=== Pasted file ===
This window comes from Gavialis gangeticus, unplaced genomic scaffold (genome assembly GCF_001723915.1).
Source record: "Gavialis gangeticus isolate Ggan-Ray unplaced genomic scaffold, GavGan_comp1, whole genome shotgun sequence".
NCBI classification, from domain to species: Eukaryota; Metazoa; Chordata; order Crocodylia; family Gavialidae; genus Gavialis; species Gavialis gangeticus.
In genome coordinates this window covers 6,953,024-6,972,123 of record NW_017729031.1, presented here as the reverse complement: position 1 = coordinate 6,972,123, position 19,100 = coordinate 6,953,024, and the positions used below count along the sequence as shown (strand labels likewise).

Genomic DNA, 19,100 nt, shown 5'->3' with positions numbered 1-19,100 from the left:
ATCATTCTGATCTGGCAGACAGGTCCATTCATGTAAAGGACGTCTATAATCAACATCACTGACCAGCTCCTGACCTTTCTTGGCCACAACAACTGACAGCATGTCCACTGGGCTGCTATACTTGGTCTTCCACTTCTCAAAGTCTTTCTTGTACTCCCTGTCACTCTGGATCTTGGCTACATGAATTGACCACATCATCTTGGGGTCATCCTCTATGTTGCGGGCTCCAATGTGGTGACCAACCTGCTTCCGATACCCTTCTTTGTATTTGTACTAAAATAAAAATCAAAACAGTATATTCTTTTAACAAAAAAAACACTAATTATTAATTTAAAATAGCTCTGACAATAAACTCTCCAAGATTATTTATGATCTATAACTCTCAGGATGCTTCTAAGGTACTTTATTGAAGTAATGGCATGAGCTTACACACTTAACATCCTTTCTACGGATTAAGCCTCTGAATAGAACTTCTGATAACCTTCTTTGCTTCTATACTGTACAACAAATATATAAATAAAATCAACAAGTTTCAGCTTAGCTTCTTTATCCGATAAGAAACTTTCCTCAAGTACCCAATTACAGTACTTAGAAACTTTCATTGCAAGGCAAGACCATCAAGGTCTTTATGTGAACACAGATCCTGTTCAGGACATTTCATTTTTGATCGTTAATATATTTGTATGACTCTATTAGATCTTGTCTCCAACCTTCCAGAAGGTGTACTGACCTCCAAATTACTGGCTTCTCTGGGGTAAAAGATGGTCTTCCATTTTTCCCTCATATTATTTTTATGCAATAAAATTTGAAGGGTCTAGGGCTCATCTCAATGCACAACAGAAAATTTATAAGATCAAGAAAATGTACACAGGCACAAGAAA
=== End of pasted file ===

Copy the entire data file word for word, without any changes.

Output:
This window comes from Gavialis gangeticus, unplaced genomic scaffold (genome assembly GCF_001723915.1).
Source record: "Gavialis gangeticus isolate Ggan-Ray unplaced genomic scaffold, GavGan_comp1, whole genome shotgun sequence".
NCBI classification, from domain to species: Eukaryota; Metazoa; Chordata; order Crocodylia; family Gavialidae; genus Gavialis; species Gavialis gangeticus.
In genome coordinates this window covers 6,953,024-6,972,123 of record NW_017729031.1, presented here as the reverse complement: position 1 = coordinate 6,972,123, position 19,100 = coordinate 6,953,024, and the positions used below count along the sequence as shown (strand labels likewise).

Genomic DNA, 19,100 nt, shown 5'->3' with positions numbered 1-19,100 from the left:
ATCATTCTGATCTGGCAGACAGGTCCATTCATGTAAAGGACGTCTATAATCAACATCACTGACCAGCTCCTGACCTTTCTTGGCCACAACAACTGACAGCATGTCCACTGGGCTGCTATACTTGGTCTTCCACTTCTCAAAGTCTTTCTTGTACTCCCTGTCACTCTGGATCTTGGCTACATGAATTGACCACATCATCTTGGGGTCATCCTCTATGTTGCGGGCTCCAATGTGGTGACCAACCTGCTTCCGATACCCTTCTTTGTATTTGTACTAAAATAAAAATCAAAACAGTATATTCTTTTAACAAAAAAAACACTAATTATTAATTTAAAATAGCTCTGACAATAAACTCTCCAAGATTATTTATGATCTATAACTCTCAGGATGCTTCTAAGGTACTTTATTGAAGTAATGGCATGAGCTTACACACTTAACATCCTTTCTACGGATTAAGCCTCTGAATAGAACTTCTGATAACCTTCTTTGCTTCTATACTGTACAACAAATATATAAATAAAATCAACAAGTTTCAGCTTAGCTTCTTTATCCGATAAGAAACTTTCCTCAAGTACCCAATTACAGTACTTAGAAACTTTCATTGCAAGGCAAGACCATCAAGGTCTTTATGTGAACACAGATCCTGTTCAGGACATTTCATTTTTGATCGTTAATATATTTGTATGACTCTATTAGATCTTGTCTCCAACCTTCCAGAAGGTGTACTGACCTCCAAATTACTGGCTTCTCTGGGGTAAAAGATGGTCTTCCATTTTTCCCTCATATTATTTTTATGCAATAAAATTTGAAGGGTCTAGGGCTCATCTCAATGCACAACAGAAAATTTATAAGATCAAGAAAATGTACACAGGCACAAGAAA